Eukaryotic phytoplankton typically have multiple copies of phosphorus transporters and a common response to P stress is to increase transcription of P transporters (Dyhrman, 2016). For instance, the diatom T. pseudonana increased both transcription and protein abundance of a P transporter under P stress (Dyhrman et al., 2012) and, similarly, E. huxleyi increased transcription of a P transporter and a P repressible permease (Dyhrman et al., 2006b; McKew et al., 2015). Similar responses have been observed in Tetraselmis chui (Chung et al., 2003), A. anophagefferens (Wurch et al., 2011a), and Chlamydomonas reinhardtii (Moseley et al., 2006). In the current study, three phosphate transport orthologs (OG777, OG673, and OG4613) were identified with conserved responses in the diatom and haptophytes, and all had significantly increased abundance under P stress. Although P transporters were detected in the dinoflagellate transcriptomes examined herein (Table S4), significant changes in the relative abundance of these orthologs were not observed with P or N stress (Table S2). This lack of transcriptional response has been attributed to a general lack of transcriptional level regulation in the dinoflagellates (Morey et al., 2011), which could be resolved with future proteomic studies for the dinoflagellates.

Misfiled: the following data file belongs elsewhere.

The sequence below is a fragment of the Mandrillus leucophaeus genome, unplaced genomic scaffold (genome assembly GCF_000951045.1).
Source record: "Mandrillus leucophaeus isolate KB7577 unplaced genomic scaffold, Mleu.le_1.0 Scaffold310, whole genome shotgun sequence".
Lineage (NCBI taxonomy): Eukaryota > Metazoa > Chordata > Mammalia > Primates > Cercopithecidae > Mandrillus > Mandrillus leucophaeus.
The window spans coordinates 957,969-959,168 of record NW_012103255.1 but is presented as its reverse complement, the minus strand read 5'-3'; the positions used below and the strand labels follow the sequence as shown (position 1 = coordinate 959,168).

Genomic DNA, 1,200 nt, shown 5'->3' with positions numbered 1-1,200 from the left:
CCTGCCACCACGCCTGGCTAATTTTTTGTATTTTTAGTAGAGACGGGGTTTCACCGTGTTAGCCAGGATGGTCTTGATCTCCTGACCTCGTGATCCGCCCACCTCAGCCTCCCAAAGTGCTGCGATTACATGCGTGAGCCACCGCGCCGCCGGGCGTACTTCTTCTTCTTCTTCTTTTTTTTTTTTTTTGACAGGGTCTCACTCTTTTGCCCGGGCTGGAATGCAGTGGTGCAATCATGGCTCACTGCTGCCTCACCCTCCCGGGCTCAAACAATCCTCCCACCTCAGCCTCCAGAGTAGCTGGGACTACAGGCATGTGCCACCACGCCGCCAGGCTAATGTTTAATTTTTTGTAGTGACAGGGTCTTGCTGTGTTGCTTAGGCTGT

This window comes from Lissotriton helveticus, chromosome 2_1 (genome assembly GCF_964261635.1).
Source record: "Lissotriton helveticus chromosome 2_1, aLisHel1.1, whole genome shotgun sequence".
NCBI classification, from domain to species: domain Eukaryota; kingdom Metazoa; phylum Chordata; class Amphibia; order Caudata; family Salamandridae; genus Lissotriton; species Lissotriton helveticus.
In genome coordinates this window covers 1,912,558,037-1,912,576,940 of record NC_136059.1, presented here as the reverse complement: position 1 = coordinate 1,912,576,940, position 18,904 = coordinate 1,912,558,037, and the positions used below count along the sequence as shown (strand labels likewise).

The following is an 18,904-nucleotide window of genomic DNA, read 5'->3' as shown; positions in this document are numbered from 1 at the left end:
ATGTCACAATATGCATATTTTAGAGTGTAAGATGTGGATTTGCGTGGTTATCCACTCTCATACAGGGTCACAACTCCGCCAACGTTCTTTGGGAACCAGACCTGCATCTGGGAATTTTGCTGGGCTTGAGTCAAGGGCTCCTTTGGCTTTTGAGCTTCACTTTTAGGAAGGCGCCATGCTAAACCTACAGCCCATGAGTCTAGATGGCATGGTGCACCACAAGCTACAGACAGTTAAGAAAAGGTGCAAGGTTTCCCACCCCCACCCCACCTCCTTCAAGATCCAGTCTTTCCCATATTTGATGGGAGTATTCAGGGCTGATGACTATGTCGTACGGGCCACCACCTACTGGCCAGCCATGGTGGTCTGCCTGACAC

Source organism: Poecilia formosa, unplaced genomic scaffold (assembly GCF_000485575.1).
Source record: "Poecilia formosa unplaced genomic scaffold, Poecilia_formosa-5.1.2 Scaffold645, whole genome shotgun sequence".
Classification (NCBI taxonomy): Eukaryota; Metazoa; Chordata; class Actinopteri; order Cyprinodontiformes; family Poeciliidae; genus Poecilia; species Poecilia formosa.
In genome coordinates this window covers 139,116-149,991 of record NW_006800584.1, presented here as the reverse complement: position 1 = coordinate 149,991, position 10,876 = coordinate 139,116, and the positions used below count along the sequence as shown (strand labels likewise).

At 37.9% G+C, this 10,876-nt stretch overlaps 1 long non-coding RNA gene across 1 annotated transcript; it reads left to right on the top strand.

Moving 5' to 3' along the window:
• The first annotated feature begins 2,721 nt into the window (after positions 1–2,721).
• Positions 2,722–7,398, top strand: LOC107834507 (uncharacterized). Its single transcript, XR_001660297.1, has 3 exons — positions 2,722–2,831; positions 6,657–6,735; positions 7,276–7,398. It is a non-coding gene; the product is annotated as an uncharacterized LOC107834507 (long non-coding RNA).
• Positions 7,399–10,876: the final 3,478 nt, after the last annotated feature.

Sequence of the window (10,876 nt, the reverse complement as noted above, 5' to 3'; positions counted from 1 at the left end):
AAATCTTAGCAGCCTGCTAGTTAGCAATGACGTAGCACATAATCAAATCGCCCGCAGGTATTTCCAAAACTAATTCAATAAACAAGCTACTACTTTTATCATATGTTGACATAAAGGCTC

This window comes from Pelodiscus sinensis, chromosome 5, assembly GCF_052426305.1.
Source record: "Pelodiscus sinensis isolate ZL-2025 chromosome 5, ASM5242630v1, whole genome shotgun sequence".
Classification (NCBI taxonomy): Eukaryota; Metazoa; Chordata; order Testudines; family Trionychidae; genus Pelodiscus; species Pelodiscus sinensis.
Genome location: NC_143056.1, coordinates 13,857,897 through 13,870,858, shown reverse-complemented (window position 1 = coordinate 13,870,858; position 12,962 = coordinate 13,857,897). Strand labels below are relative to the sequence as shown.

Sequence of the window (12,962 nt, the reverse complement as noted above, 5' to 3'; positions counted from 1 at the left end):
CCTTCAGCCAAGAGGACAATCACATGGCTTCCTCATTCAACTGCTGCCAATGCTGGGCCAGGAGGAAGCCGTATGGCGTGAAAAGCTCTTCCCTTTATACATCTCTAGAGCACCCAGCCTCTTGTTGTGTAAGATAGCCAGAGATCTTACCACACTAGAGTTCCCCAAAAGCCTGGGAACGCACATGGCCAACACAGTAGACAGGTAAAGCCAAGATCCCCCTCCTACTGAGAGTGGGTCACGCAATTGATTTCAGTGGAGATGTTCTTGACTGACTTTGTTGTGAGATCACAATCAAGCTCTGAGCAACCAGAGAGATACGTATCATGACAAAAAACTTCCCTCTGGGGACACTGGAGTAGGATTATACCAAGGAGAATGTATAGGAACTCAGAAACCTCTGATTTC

Conclusion

In the current study, broad, species-specific physiological and transcriptomic responses were observed highlighting differing metabolisms that underpin the unique biology of these groups. At the ortholog level, most differentially-abundant responses were also species-specific, which underscores the diversity of molecular mechanisms employed by these phytoplankton in response to N and P stress. However, the goal of this study was to identify molecular response commonalities and a number of responses conserved across taxonomic groups were found in the diatom and haptophytes. Some of these conserved responses were related to observed phenotypic changes in biogeochemical pools and activities. For example, many of the orthologs that were conserved under both N and P stress were related to photosynthesis. These orthologs likely represent generalized stress responses that likely extend beyond the phytoplankton groups studied here. More conserved responses were found for P stress compared to N stress, suggesting that eukaryotic phytoplankton may have less flexibility in how they alter metabolic processes at the molecular level in response to P stress. Orthologs that were identified as being conserved only in response to either N or P stress, in particular those that likely have roles in N and P transport and metabolism, may be targets for identifying the physiological status of field populations. Ultimately, identifying taxon-level differences, and similarities, in N and P stress responses contributes to our understanding of how changing nutrient environments can modulate phytoplankton community dynamics.

Author Contributions

MH: Data analysis and writing. AJ: Experimental concept/design, experiment execution, data analysis, and writing. SH: Experiment execution, sample processing, data analysis, and writing. HA: Data analysis and writing. SD: Experimental concept/design and writing.